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  1. Member
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    Hi. First, I apologize if this question has been asked before and if so, please kindly show me the links. But, I'm trying to do something very specific and all my searches have resulted in some confusion.

    I am aware of the various methods of creating time lapse videos. However, for my little project I decided to keep this simple.

    I'm using a GoPro Hero Black 5 in time lapse video mode, 4K with a 5 second interval.

    Yesterday I took a break and went back and didn't realize the default mode was set to video. So, I have 1 hour of 4 K video that I want to convert to a 5 second interval time lapse so I can eventually combine with my other video segments into a complete file.

    I don't have any high end video software yet. So I'm looking for software that can do this for free. I'm aware of VLC, FFMPEG and I believe ffmpeg is probably the best, but I don't have the experiences for the settings.

    I have a bunch of GoPro time lapse videos already and when I look at the details of those I get:
    3840 x 2160, 29.97 frames/sec

    The hour long segment that I want to convert to the 5 second interval time lapse is divided into multiple 4GB files:
    GOPR5028.MP4
    GO15028.MP4
    GO25028.MP4
    etc...

    How can I do this? Thank you.
    Paul
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  2. All you have to do is decimate to only one frame every 5 seconds of your video. So if your video is 60 fps, keep every 300th frame, and encode the result at 60 fps. In AviSynth it's very easy:

    Code:
    LSMASHVideoSource("filename.mp4")
    SelectEvery(300)
    AssumeFPS(60)
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  3. Member
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    Thanks. I'm not following how that works.
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  4. Member
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    Actually, I did figure out how to put it through, but it reports back cannot play back the file.
    Sorry, was using DirectShowSource.
    Last edited by Phizy; 5th Jan 2019 at 15:11.
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  5. Member
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    Ok. So, I found this online: ffmpeg -i in.mp4 -vf select='not(mod(n,15))',setpts=N/FRAME_RATE/TB out.mp4

    This seems to do the trick. Specifically I used 150 for the value of 15.
    When I ran this it created the video as I expected, but had a total length of the original video. The original was 8 minutes and the time lapse was about 3, so I know it worked. It just showed the remaining video with the last frame. Plus, there is sound.

    1. How do I have it automatically set the video to the true final length
    2. How do I remove the sound?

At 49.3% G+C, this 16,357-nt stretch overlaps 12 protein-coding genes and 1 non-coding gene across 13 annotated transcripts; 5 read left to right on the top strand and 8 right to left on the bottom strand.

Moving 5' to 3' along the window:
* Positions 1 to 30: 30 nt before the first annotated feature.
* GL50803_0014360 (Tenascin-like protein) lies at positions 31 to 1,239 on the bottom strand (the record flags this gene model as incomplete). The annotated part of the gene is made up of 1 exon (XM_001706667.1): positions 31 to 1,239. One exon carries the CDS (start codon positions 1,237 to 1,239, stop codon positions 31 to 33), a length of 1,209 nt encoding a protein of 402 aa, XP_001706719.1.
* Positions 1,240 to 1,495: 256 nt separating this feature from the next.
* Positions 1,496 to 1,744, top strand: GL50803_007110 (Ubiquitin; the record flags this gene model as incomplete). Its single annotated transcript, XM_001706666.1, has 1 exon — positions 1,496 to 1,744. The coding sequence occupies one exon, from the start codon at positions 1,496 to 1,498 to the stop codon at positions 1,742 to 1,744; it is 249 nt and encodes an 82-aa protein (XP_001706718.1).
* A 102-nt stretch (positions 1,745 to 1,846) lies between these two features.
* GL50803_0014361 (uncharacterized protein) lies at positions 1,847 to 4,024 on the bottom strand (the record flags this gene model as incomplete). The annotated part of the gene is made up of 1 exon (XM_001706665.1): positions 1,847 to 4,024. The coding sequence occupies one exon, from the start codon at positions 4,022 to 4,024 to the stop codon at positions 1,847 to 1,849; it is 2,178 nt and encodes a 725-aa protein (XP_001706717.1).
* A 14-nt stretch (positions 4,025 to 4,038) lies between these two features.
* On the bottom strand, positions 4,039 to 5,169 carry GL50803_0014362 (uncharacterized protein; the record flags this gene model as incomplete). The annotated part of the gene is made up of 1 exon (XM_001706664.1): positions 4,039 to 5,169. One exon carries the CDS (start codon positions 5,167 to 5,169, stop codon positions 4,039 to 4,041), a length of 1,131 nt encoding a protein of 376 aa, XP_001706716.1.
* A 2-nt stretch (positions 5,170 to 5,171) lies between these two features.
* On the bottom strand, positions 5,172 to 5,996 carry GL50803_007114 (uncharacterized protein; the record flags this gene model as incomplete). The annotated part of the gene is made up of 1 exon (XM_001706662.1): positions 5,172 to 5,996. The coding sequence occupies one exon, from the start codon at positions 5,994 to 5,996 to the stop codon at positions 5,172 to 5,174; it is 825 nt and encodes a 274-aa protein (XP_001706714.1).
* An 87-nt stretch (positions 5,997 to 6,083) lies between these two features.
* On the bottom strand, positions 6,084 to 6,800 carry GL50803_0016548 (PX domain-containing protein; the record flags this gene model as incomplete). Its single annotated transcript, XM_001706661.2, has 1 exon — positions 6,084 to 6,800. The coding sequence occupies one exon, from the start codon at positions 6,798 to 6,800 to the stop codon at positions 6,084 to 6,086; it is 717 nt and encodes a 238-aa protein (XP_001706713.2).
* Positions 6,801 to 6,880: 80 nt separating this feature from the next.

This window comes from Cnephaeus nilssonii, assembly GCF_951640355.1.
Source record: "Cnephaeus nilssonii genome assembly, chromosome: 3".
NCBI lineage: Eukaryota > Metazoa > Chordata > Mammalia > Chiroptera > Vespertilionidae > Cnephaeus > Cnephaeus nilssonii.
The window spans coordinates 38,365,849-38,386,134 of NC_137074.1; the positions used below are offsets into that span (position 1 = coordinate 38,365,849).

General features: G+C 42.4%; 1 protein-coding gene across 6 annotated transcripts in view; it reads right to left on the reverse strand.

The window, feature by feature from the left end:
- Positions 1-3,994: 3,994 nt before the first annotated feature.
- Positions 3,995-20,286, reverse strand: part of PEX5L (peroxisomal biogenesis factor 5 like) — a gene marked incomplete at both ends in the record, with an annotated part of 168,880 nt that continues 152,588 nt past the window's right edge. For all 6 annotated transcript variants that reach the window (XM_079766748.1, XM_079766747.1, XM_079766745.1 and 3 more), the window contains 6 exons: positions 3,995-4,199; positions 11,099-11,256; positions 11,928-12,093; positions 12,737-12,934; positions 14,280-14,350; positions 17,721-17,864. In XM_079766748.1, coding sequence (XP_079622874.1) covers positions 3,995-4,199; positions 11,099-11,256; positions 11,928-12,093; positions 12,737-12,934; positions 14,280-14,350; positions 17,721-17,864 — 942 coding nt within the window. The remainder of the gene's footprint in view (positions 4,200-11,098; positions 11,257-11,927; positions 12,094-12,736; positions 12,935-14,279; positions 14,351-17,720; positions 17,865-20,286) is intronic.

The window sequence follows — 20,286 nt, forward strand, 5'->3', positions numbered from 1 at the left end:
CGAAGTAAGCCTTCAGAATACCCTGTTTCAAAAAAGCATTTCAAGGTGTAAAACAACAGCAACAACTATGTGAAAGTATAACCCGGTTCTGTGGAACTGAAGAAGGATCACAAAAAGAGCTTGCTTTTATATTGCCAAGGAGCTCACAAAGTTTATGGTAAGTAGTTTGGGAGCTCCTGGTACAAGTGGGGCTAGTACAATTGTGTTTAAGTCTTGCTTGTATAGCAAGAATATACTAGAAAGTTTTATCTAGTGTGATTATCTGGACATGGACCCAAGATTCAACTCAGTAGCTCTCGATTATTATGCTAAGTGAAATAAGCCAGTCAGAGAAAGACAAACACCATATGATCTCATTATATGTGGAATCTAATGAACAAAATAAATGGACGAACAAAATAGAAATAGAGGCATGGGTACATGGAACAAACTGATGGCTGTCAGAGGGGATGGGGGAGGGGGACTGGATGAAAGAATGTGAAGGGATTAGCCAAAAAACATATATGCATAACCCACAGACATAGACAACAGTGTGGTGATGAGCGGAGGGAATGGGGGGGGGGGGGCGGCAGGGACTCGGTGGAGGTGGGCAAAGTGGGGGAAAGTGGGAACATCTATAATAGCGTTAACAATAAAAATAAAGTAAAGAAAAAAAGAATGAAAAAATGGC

Thanks,
    Paul
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  6. I ran that ffmepg command line on a video which had the frame number printed on every frame. The original video was 208 seconds long, and the new video was 14.9 seconds (1/15 the source length) and the same frame rate as the source (24 fps). Examining the video I saw frames 0, 15, 30, 45... I don't know why you didn't get the right length. Maybe your source is variable frame rate?

    To eliminate the audio use -an (audio none) on the command line after the input file.
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  7. Member
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    Did you type in anything for N, FRAME_RATE, or TB or leave those as the letters?
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  8. I copy/pasted your exact command line from the post (and supplied a source video called in.mp4).
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  9. Member
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    Hmm...strange. Thanks for taking the time to check it out. I appreciate it.
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  10. Member
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    Hmm...strange. Thanks for taking the time to check it out. I appreciate it.
    Apparently adding in the -an stopped it at the right time.
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  11. Ah, yes. The audio and video in a file don't have to start at the same time or have the same length. The Select video filter reduced the video length but the audio was still full length. So your new mp4 file retained the original audio's length. The file I tested with had no audio.
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  12. Member
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    Thanks again. I think this worked out perfectly.
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  13. Thanks to you too! I suspected it could be done with ffmpeg but I didn't know exactly how. I've added what you found to my collection of ffmpeg examples.
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